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Composting guides often passively mention that you should compost eggshells and talk about how this common kitchen leftover can benefit your garden in compost tea and pest control.
But how do you do it?
In fact, many people are left wondering and specific such as, “Can I compost cooked eggs or raw eggs along with eggshells?” We’re going to answer this question in detail and talk about adding eggshells to your compost pile and using them for pest control and as an animal feed supplement.
Composting eggshells and preparing them for use in the garden is relatively easy and safe, as long as you follow a few simple guidelines.
On the other hand, raw and cooked eggs are among the food items many gardeners say are best left out of the compost pile, along with meat, fat, and bones. There are reasons for leaving them out, depending on you and your composting system. The main potential drawbacks of adding eggs to compost are unpleasant odors and unwanted visitors.
However, there are several ways you can successfully compost whole eggs; raw and cooked, whole and scrambled, boiled and poached. It’s possible to safely and effectively break-down pretty much any type of egg product in a compost pile, as long as you use the right composting method and keep the system healthy.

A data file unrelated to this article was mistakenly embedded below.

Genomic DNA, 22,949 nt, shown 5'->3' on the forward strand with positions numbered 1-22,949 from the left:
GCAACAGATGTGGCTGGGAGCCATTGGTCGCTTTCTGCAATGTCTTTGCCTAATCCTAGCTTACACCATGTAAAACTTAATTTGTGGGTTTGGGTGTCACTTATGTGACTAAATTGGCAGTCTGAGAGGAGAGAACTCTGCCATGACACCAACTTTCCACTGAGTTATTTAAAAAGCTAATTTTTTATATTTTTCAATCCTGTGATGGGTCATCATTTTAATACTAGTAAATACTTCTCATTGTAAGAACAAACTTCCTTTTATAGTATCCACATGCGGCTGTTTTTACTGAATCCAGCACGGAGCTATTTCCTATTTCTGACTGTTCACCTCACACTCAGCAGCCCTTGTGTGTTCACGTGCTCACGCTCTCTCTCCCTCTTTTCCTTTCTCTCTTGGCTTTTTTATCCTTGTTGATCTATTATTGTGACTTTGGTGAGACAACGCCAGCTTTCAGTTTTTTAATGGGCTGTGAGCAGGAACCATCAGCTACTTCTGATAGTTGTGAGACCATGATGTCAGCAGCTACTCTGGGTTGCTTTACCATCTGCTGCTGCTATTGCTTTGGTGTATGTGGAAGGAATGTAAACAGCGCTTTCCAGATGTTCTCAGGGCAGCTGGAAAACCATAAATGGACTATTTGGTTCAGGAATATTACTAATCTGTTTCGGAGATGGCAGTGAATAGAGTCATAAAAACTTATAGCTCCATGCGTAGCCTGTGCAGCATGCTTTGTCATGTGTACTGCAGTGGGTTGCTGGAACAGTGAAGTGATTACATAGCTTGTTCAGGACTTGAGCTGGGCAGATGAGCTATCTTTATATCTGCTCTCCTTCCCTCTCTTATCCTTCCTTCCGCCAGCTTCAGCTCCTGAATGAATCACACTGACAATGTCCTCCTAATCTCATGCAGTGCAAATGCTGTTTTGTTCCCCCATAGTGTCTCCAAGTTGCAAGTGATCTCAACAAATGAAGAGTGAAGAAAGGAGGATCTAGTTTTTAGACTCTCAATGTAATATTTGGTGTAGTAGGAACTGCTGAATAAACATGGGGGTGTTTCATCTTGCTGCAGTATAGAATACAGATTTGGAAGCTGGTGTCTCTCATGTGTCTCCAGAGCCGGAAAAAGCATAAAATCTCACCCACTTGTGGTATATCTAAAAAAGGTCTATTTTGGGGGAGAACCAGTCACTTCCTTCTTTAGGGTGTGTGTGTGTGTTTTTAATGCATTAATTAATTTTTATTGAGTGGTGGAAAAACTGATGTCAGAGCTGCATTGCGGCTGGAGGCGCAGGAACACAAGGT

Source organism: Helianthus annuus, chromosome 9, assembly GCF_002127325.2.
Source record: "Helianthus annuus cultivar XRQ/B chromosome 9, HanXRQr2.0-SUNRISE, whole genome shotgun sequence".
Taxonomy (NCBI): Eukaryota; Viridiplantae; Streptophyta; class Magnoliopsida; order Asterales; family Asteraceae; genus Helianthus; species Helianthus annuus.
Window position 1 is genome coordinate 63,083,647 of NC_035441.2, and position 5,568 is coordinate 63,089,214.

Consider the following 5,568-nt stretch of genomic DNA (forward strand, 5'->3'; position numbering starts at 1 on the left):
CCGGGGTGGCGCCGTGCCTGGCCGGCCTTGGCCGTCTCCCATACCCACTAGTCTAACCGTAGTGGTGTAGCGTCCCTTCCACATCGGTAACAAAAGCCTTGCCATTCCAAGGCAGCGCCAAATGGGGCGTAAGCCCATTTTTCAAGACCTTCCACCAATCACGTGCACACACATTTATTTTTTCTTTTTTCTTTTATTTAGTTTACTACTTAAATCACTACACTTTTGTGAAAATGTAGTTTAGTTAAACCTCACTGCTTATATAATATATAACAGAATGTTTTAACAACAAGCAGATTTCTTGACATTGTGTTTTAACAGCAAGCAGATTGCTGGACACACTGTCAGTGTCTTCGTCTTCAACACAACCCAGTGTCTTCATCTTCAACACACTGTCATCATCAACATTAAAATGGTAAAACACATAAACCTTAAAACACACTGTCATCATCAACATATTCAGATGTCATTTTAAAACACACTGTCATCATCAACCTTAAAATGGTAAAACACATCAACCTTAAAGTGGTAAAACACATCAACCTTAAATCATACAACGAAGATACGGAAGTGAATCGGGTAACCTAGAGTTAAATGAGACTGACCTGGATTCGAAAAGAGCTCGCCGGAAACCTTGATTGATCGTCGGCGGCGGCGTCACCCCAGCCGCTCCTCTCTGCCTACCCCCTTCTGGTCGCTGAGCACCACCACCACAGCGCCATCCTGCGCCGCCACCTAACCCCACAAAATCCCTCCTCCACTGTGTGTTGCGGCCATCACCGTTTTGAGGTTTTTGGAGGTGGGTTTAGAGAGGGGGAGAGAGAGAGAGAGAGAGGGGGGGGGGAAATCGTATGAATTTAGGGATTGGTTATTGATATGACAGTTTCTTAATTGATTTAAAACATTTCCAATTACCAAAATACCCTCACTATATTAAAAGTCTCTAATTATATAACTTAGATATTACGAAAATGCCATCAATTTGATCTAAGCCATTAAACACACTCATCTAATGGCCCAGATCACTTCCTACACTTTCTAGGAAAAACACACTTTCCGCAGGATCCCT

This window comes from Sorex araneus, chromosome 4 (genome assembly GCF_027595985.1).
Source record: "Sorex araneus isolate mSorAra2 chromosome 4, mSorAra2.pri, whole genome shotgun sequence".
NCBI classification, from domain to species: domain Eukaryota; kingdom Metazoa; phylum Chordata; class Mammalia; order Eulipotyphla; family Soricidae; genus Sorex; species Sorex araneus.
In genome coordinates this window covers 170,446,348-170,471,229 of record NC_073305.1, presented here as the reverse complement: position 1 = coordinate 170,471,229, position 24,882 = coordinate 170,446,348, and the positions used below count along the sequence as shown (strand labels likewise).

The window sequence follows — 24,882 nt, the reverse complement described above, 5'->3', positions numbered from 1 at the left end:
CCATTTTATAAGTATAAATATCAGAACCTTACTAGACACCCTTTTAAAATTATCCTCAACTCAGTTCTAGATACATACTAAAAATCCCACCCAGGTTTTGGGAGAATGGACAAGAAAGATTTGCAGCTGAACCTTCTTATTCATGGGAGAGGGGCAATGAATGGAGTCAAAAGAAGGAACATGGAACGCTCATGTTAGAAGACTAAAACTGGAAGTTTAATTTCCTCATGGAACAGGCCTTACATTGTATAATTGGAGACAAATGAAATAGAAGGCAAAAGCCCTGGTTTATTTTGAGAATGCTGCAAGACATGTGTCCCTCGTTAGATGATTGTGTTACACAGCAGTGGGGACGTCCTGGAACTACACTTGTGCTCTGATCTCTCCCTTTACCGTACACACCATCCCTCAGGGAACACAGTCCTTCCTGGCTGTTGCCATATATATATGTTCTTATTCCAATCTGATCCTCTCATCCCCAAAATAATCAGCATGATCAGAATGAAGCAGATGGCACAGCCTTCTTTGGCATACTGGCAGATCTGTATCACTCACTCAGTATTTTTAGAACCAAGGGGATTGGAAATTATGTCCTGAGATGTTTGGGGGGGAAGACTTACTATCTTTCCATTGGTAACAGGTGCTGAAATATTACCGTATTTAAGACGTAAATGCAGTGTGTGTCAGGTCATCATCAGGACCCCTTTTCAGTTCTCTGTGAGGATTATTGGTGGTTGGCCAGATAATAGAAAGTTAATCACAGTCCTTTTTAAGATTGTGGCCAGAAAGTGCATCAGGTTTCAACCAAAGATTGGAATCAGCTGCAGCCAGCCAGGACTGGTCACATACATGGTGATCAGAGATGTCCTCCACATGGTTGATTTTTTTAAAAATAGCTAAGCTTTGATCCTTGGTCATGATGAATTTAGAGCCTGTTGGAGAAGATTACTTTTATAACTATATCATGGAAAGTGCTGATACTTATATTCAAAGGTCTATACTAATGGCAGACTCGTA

Let’s start with the more straightforward process of composting and using eggshells in the garden.
Can Eggshells Be Composted?
Eggshells can be composted or added directly to soil as fertilizer. Washing and crushing them before adding them to compost will ensure they break down quickly with minimal odor.
At its simplest, adding eggshells to a compost tumbler, bin, or heap takes nothing more than throwing them in along with the other vegetable matter and carbon materials you usually add. You can give eggshells a quick rinse first to reduce odors, and you can break them up for faster decomposition if you want.
You can also toss eggshells of any size into a hot or cold compost system and wait for them to break down. However, if you use a cold composting method, it could take over a year for them to decompose significantly.
The good news is, having a bit of visible eggshell pieces in finished compost doesn’t hurt anything. The shells will decompose further in the soil, adding nutrients along the way, and some gardeners say small pieces of eggshell on the soil surface helps with pests like snails and slugs.
If your compost is finished before the shells break down enough, you can also sift them out and toss them back into the pile for another round of composting. Or, try crushing the eggshells before adding them into the system to help them break down faster and more thoroughly using any composting method.
Tips for Crushing Eggshells
You may want to crush eggshells before you add them to the compost system so they will decompose and release their nutrients faster. Or, if you want to use eggshells to make compost tea, to add them directly to the soil without composting, or use them as a dietary supplement for worms or birds, you need to crush them first.
Here are tips for crushing eggshells:
• Rinse the shells in warm water and collect them separately from other compostable materials.